Stockholm is a city built around sex. Hi mom. We empathized with the parasites, you know? I had vader stigmata on our eyeholes until I learned to hold my weapon jovially. A great tower by Calatrava, my back was itching from the melting skin and the clamps that held my face upright, but I was wishing you were here, as Emil had predicted. Just then, the left side of my head separated off into sushi. Think about what I just said, and call me once Ivetta and staff have whittled away your bone.
This interview therefore is a reproduction of one I saw in Rome. Do you smell something? A cultural institution is so marginal, see? Isn't it a dingaling chiding oracles with need? Any postcard of the night would be incomplete without a word about sleep. Man began with flint and wool. What does it mean to get up in the morning and go to work? For all my faults, I would soar higher than any other structure if Chet were to squeeze even just one of the New School graduates. Anyway, so the lid of the helmet snaps down and the sinister breathing starts, so what? You know the way I really gestate: Stockholm reciprocation. The A&E interrogator asked me about the relevance of my story, how it pertained to the present moment. "You want rogue status?" I snorted. Façade or no, we waited in the de-briefing room for cake. I thought, fine, from here we could burst into the literary scene. This reminds me, accusations flew -- Emil got so angry that it made me chuckle. Is it last weekend or the one before he handed wasps to babies, encouraging their grunt potential? I'm making a scrapbook, any who, to document how I made you curdle too, like an insignia.
Saturday night is special. I killed a rival in Rome and fled to Naples. I could write a book about it. Well, why not? The past decade I've seen books on codicils, toboggans, silt, bourbon. It seems any noun in the dictionary can be tricked out into a book. It's sad, can't you see that people are dying of thirst in your politicized depiction of closed throats versus open throats? Then I stomped on the guy's neck, the most embarrassing moment of my life! After breakfast, then, I asked Chet about his own speech. It was like, double-yuck, he was delivering some kind of activist song, but his speech was particularly incendiary, overflowing with an artisinal idealism that a freethinking Santa-believer might deploy with no place to stroll, a chaotic 'nowhere' devoid of waifs to bring around for the first time. But enough, okay? Let's climb over the mountain of self-doubt and struggle through the mudholes of poetic agonism. Okay? Gulls in the harbor are flying lower, as the dusk musk dies. Their wings are kind of crumpled, marginal Nascar budget, anonymous rind. The place is busy four nights a week.
So what's the next step for Dorian? There's a parade, and you can bet I'm going to be an entire float. I want to be anorexic but I can't stop eating. Stick wheels on the prosthetic torso, and the police who had by now grown horns had stopped protecting you. It's the best floor show in Vegas. Sun exposure will be the new oppression this spring or fall or whenever, misshapen flesh outfits hanging from the mantle, right? Ivetta and I are thinner now, in the manner of folks who are very pale or very Spartan. No doubt, somewhere hippos dance in a green colony, and pride in my shirking has aligned me with a failing name.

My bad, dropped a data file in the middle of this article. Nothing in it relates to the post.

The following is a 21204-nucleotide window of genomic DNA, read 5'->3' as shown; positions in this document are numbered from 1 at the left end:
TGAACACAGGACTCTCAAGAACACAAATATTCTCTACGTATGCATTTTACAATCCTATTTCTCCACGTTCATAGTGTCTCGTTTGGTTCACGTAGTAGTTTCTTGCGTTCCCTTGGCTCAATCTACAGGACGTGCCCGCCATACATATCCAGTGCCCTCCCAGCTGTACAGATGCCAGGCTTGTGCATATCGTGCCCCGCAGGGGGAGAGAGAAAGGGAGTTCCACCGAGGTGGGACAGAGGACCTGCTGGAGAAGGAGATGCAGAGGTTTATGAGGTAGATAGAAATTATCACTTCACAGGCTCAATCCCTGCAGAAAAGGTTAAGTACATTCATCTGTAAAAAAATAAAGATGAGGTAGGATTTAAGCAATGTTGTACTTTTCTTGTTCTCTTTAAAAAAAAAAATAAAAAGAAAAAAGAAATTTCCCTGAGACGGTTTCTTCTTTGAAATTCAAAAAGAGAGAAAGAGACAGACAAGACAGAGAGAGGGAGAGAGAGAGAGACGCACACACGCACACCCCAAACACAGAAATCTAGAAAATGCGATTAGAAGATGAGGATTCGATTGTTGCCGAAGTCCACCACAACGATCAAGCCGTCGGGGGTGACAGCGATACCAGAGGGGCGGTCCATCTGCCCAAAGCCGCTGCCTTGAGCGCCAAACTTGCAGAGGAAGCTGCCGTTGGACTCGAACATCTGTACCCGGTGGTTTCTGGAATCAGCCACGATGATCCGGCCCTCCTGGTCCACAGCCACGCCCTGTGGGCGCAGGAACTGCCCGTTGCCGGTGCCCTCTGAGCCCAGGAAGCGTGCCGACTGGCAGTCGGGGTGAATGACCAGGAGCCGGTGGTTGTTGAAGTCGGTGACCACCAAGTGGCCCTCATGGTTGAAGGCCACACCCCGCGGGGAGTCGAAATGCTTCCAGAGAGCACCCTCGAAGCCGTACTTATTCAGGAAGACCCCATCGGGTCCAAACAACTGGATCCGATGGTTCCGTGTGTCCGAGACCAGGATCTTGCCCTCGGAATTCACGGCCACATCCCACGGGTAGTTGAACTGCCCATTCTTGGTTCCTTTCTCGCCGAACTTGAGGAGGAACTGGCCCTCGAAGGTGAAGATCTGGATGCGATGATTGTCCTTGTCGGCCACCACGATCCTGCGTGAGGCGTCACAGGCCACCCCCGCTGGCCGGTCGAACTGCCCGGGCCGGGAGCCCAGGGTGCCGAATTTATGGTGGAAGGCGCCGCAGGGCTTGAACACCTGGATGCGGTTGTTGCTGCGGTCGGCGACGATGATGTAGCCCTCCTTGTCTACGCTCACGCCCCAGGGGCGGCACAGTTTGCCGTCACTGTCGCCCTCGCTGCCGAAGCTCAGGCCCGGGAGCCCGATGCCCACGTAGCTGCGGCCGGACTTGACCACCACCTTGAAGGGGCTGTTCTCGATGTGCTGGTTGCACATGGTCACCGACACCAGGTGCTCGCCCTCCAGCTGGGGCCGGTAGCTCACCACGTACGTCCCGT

Just noticed that 3 of the people I was eating dinner with last night have blogs, and I've enjoyed becoming acquainted with them...that would be Alex, Gina, and Matt whose reading I also enjoyed...particularly when he was bagging on Fronds Write (whose wildly irritating poetry is now available in your local "deep thoughts" bookstore).
A fabulous reading by David Shapiro this evening for Alex Young's series at the BPC (see Jordan's trustworthy review here for more details), and Happy 35th anniversary as well. Shapiro's frenetic early work seems to have segued into something a little more deceptively clear though not really so ("I am language"), filtered as it is through Whitmanesque catalogs and employing odd juxtapositions which are not surrealist, not capitalism-swallowed-my-syntax, but something more interesting and playful, oddly childlike and libidinous at the same time. Someone said he has no affect? On the contrary, I think the various conflicting layers of affect here are fascinating. An original intellect, friend to painters, and stubbornly individual. Would you leave this man out of your NY School anthology, as if we could possibly imagine that School without him...down with those ignoramus editors!
A brief story on the man: we were eating lunch in Cambridge before his reading for the Analogous Series last year, and Mr. Shapiro was evoking the old adage that one probably had to be crazy to be write well. I responded to this with a piece of would-be evidence: "Well, I happen to have Tourette's..." A medium-length silence ensued. David squinted his eyes a bit and said slowly and cautiously, "Well, it's not that unusual... I mean, some people have guinea pigs... or maybe a gerbil..." Another medium-length silence settled -- then it occurred to me what had happened: he thought I had said "two rats" and was trying to be polite! (What is it with this kid who thinks it's weird to own two rats?)
I won't say more at the moment, except to point out that a "bare nostalgia for the higher orders" is sometimes not "as useless as a ski," but rather something glowing queerly, perhaps "half / concealing half / revealing a still / smoldering passion."